Thursday, January 14, 2010

Not-So-Mellow Melodrama

Film: The Night of the Hunter
Format: DVD from personal collection on big ol’ television.

Charles Laughton only directed a single film in his career, and was so disappointed with the critical and commercial response to it that he decided to never direct another one. His one movie was The Night of the Hunter, a movie that, since its initial poor reception has been thought of as one of the greatest American films of any decade, let alone of the 1950s.

The film concerns the person of Harry Powell (Robert Mitchum), a man who at least claims to be a preacher, but he is very much unlike any other. Powell is a particular type of Bluebeard—he finds widows with a little bit of money, kills them off, takes the cash, and moves on to the next town. It’s after one of these incidents that Powell is detained by the police for driving in a stolen car and thrown into the pen.

While in jail, Powell is put into the same cell as Ben Harper (Peter Graves), a man who stole $10,000 and killed two men so that his own children wouldn’t starve. Harper is going to hang for his crime, and Powell, who does appear to believe that he’s preaching some word of the Lord, thinks that he’s been lead to this place for a purpose--$10,000 missing and, as he says, a widow in the making.

Released from prison, Powell makes his way to Harper’s hometown, chats up Harper’s widow Willa (Shelley Winters), eventually marrying her, always with an eye toward finding the money. Powell has it in his head that the children, John (Billy Chapin) and Pearl (Sally Jane Bruce), know where the money is, and he’ll stop at nothing to find it. So, while he convinces the townspeople of his own piety, he plots for his own devious and nefarious ends.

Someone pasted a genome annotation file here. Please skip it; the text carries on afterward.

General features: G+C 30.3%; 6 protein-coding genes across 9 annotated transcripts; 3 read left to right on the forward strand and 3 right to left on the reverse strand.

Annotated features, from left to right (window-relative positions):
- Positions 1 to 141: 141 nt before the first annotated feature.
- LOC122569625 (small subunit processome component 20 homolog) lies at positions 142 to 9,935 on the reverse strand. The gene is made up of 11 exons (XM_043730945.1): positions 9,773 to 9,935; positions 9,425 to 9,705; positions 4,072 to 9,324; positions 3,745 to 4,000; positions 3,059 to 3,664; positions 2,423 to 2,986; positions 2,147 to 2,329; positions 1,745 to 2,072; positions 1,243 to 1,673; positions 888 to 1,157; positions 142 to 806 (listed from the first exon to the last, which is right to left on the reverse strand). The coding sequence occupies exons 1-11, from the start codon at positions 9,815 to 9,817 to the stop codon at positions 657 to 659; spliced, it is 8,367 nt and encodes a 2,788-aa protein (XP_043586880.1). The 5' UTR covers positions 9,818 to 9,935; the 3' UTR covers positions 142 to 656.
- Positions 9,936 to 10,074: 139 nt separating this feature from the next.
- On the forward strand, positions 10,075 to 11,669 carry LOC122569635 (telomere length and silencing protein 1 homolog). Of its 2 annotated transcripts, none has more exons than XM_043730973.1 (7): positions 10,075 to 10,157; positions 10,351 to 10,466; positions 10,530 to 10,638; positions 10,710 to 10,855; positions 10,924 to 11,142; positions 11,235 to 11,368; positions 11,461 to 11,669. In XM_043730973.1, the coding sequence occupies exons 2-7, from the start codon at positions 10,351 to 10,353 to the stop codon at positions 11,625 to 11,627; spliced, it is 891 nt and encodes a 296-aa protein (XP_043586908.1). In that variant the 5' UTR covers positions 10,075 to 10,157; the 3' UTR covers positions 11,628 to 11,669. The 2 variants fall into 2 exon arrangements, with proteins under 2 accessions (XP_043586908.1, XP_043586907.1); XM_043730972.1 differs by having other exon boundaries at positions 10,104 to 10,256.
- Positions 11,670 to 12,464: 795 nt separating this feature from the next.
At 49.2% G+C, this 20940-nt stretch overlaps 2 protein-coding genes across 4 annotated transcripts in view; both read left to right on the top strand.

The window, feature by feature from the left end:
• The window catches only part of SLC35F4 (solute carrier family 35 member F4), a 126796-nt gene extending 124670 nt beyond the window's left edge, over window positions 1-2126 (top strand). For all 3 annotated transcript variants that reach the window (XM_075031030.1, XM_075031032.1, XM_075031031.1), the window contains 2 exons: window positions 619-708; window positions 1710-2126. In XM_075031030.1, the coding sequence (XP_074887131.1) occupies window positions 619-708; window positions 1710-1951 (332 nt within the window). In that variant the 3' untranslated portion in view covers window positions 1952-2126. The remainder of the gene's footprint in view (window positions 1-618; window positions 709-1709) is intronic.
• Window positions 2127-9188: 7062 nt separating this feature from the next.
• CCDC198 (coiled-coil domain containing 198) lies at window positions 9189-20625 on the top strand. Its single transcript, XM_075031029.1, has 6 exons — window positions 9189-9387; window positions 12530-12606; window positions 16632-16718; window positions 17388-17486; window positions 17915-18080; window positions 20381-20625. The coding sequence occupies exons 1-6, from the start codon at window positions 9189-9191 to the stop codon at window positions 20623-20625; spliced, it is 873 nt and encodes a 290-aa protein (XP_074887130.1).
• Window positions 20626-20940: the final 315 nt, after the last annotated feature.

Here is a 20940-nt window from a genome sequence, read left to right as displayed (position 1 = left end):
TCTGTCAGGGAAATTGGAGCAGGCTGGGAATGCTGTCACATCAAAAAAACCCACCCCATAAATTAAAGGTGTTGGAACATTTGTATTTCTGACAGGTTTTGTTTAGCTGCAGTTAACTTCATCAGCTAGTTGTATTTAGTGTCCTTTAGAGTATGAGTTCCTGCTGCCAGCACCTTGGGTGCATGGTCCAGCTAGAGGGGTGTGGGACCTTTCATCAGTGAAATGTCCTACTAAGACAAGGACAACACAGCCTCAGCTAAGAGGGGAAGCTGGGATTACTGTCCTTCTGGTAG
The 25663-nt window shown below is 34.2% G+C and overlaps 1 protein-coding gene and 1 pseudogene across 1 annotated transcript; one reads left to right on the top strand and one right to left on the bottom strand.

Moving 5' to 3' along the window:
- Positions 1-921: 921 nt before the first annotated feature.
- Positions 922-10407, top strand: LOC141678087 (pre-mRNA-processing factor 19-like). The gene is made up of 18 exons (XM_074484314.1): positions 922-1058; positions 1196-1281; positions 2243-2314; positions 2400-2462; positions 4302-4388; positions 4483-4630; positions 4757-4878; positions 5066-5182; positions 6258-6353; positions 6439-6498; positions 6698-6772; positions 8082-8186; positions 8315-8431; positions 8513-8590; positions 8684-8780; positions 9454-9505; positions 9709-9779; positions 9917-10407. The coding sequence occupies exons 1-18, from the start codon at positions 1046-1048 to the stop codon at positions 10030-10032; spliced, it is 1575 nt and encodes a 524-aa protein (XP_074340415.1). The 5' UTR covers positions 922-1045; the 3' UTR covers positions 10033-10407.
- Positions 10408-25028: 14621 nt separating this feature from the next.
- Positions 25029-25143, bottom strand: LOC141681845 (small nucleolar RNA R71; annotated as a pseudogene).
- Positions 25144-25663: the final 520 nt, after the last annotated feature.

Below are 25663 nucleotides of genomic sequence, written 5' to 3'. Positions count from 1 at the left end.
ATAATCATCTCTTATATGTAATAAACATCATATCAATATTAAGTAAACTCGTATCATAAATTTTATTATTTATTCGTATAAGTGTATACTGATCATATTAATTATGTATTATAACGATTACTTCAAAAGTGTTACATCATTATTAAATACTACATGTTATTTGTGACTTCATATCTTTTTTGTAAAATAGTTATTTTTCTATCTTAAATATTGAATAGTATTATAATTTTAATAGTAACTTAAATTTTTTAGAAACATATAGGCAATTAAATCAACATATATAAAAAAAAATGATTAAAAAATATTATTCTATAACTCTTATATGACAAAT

Eventually, pushed to desperation, Harry takes his trusty switchblade to Willa, pushing her and her car into the nearby river, a scene that is still effective in its combination of horror and beauty. Willa, sitting in the car under the water, her hair streaming in the current, looks as if she could be driving down a country lane, aside from the waving water weeds. The children run, taking a boat down river, and finding shelter with Rachel Cooper (Lillian Gish, who came out of semi-retirement for the role). Powell follows, leading to a culminating confrontation between preacher, kindly old woman, and the running children.

The Night of the Hunter is a melodrama in the truest sense. The children, and especially Rachel Cooper, represent goodness while Harry Powell in the guise of a church man is the embodiment of evil. Like a classic melodrama, there are musical interludes as well. The most interesting is the song Pearl sings as the children float down river, but the more frequent and more malevolent is the one Powell sings as the he chases the children. It is also melodrama in that the movie has a surreal quality to it--we are dealing with an idealized world rather than anything based in reality. There is a dream-like quality to many of the scenes, which often act as visual set-pieces more than they do movie scenes.

Melodrama, of course, has a negative connotation, which is unfortunate here. This is an effective melodrama, one with real menace and real evil. A typical melodramatic villain is something to boo and hiss at; Harry Powell is a true evil presence, a malevolent force with which to be contended. Powell’s most distinguishing characteristic, aside from his deep and resonant voice and preacher’s hat, are the tattoos on his fingers. On his left hand is the word “HATE”; the right holds “LOVE.”